NewYork-Presbyterian CXO Rick Evans: 2023 is here. Where are we with patient experience?

As 2023 begins and we reflect on yet another challenging year for patient experience work, the pandemic's lingering effects continue to reverberate in our organizations. What have we accomplished during the year, and what has been learned about the work needed to restore the experience?

At NewYork-Presbyterian, we were successful in improving our patient ratings last year when compared to 2021. Looking at HCAHPS indicators nationwide, our results may be bucking the trend. National benchmarking reports are showing that most HCAHPS domains have remained flat – and some have declined further – from already historically low levels in 2021. This is bad news for patients and families in many communities. 

Why are patient ratings not improving? The obstacles we faced at the start of last year, while having improved, are still present as 2023 begins. Staffing levels continue to be a challenge across nearly every category of team member. Vacancy rates in many places have improved through the year, but are not at pre-pandemic levels. Turnover rates also remain high. This churn of staff creates a potent barrier to consistency, which is at the bedrock of an excellent patient experience. 

New staff – which we are delighted to welcome to our teams – also need to be acclimated and trained. This creates further instability in the experience. The trickle-down effect of these staffing dynamics echoes across patient ratings. It affects communication, responsiveness, patient education and other core experience elements. Staffing challenges also slow down other processes related to patient experience, such as patient throughput through our institutions. 

Another very significant source of headwind for patient experience improvement remains the surges that are washing over hospitals across the country. We’ve all heard of the “tripledemic” of COVID-19, respiratory syncytial virus and flu. These are filling up emergency departments – both adult and also pediatric – across the country. Surges combined with staffing challenges and subsequent patient throughput delays are a truly formidable blow to a great patient experience. 

Scores for emergency department admissions are nearly always lower than other hospital admission scores. This is not intended as an insult to our dedicated and hardworking ED teams. Rather, it is a function of the largely unplanned nature of ED visits and admissions. Surges and throughput challenges only amplify this dynamic. 

All of the above combine in a way that makes it even harder for our teams to meaningfully connect with patients. And, quite simply, it has made the patient experience improvement work more complicated and harder than ever.  

But all is not doom and gloom. What have we learned this year? 

We believe NewYork-Presbyterian’s ratings have risen because we have focused very deliberately on expanding the ecosystem of connection for our patients and families and reducing the burden on the front line. In a time where we are still rebuilding staff, tactics that leverage technology to get needed information to patients are a huge win. Using our portal, and even our TVs, allows our staff to deliver needed education in a more efficient way. It doesn’t replace the one-on-one education that can only happen between two people in real time, but it can augment it. Piloting virtual interactions to enhance the admissions and discharge moments may also help. We have launched these here at NYP, and we are exploring whether these interventions meet patients’ needs and help our staff keep moving through their workflow. Initial signs are very encouraging. Both patients and our team members are positive about this work. We believe this focus on expanding opportunities for interaction has helped us achieve some stability and is helping us to turn around our experience and our ratings.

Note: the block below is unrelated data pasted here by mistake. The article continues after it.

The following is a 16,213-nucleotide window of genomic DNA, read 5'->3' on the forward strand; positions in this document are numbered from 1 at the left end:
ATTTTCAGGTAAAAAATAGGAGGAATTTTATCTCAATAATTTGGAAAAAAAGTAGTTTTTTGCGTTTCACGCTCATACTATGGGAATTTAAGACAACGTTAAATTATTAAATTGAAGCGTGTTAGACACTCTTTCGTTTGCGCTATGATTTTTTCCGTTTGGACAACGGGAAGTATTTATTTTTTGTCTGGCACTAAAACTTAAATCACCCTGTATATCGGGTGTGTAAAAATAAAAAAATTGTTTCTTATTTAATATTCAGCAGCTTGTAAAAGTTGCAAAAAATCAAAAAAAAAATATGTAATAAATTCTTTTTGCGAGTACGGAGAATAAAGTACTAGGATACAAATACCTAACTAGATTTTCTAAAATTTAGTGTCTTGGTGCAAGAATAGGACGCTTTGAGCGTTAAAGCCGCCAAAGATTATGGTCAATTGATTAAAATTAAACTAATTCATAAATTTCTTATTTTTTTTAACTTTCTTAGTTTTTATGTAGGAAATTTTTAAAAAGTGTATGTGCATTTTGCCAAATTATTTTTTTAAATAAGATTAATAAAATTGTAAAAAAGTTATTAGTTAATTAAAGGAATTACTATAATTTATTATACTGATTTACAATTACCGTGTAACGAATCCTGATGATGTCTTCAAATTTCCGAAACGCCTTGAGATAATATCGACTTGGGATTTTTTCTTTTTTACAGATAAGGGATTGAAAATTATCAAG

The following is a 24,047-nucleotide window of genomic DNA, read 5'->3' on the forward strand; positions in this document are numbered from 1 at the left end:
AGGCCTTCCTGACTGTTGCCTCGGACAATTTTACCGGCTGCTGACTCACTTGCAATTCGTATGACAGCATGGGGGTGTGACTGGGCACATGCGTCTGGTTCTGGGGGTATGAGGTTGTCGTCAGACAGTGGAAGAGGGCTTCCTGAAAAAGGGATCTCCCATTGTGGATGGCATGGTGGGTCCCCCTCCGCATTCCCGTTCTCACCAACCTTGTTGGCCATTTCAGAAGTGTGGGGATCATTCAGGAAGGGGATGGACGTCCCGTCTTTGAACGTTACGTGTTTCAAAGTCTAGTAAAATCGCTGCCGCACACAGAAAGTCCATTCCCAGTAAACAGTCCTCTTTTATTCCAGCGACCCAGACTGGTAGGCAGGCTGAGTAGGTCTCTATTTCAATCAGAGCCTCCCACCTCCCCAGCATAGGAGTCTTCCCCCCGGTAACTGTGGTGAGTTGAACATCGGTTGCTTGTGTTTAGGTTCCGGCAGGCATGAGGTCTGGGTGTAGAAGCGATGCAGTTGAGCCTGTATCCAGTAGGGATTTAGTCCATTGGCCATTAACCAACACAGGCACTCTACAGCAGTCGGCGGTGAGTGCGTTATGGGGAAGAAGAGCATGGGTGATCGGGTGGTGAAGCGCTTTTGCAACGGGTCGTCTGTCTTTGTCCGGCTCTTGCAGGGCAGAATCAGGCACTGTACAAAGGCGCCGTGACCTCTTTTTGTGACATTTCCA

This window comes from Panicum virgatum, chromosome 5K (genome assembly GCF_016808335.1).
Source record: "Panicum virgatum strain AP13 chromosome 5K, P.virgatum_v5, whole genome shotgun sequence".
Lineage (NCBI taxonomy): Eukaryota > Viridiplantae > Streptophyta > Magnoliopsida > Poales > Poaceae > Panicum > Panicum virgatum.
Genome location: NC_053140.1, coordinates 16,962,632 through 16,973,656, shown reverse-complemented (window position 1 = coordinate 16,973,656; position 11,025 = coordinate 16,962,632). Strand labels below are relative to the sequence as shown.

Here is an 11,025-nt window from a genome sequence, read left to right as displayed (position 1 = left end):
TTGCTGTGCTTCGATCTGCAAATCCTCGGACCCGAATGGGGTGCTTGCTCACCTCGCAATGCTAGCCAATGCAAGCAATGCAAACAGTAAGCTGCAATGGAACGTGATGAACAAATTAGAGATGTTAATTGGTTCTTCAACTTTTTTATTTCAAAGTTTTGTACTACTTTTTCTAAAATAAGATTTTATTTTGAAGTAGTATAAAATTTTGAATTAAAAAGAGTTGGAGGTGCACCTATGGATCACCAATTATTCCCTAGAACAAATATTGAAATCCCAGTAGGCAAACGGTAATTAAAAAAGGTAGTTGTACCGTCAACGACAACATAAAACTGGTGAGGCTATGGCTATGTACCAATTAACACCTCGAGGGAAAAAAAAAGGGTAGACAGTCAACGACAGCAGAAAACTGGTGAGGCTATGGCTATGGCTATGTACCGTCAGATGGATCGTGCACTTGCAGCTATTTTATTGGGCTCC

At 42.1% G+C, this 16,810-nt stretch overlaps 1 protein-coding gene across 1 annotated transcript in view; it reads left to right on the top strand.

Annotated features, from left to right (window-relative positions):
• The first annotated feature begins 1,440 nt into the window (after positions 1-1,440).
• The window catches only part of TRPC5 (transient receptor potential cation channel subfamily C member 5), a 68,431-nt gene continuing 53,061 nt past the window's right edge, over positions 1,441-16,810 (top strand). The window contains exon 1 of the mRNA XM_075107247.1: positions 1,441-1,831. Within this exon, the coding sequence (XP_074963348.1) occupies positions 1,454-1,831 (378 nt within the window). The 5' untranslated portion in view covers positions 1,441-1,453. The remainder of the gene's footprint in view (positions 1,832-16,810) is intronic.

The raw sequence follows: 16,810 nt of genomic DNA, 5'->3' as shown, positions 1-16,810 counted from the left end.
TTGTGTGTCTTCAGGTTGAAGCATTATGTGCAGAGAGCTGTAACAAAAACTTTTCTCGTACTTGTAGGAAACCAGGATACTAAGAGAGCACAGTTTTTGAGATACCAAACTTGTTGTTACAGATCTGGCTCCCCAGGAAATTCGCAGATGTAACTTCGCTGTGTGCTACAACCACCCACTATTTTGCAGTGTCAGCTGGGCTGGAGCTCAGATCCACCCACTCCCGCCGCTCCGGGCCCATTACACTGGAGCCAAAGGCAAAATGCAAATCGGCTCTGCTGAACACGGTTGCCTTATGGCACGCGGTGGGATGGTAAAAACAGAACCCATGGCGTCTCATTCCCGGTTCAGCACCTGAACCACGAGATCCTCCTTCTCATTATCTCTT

In 2023, team training has also taken on a heightened role. I’ve actually been a skeptic about “service training” as an effective way of improving patient experience. Effects tend to fade rapidly if there isn’t robust leadership reinforcement before, during and after training periods. But, like in many other ways, 2023 is a bit different. We have the biggest percentages in our history of new staff at all levels. We have new clinicians (and many new grads) providing bedside care. We have new housekeepers and transporters. And, we have new team members answering our phones and staffing our front desks and entrances. This infusion of energy is fantastic – but it comes with an imperative to make sure these new colleagues are properly trained and oriented on our best practices. Basic employee orientation will not adequately cover this. In addition, even some of our veteran team members need the equivalent of a “PX booster shot” after a long period of time when long-standing care delivery models and workflows were upended. Thus, we are learning that this is a period where training programs should be resurrected to help us all recover.

We need to incorporate this learning and innovation into our patient experience strategies going into this new year. As we finish up another challenging year and look toward the next, there is reason for optimism. Hopefully, the winter’s surges will give way to a further easing of the pandemic and our staffing challenges will stabilize further. This will open up space for deeper staff engagement and a strengthening of the connections we need to establish with our patients and families. Ultimately, we hope this will be reflected in both rising patient ratings and team engagement scores for us all in 2023. 

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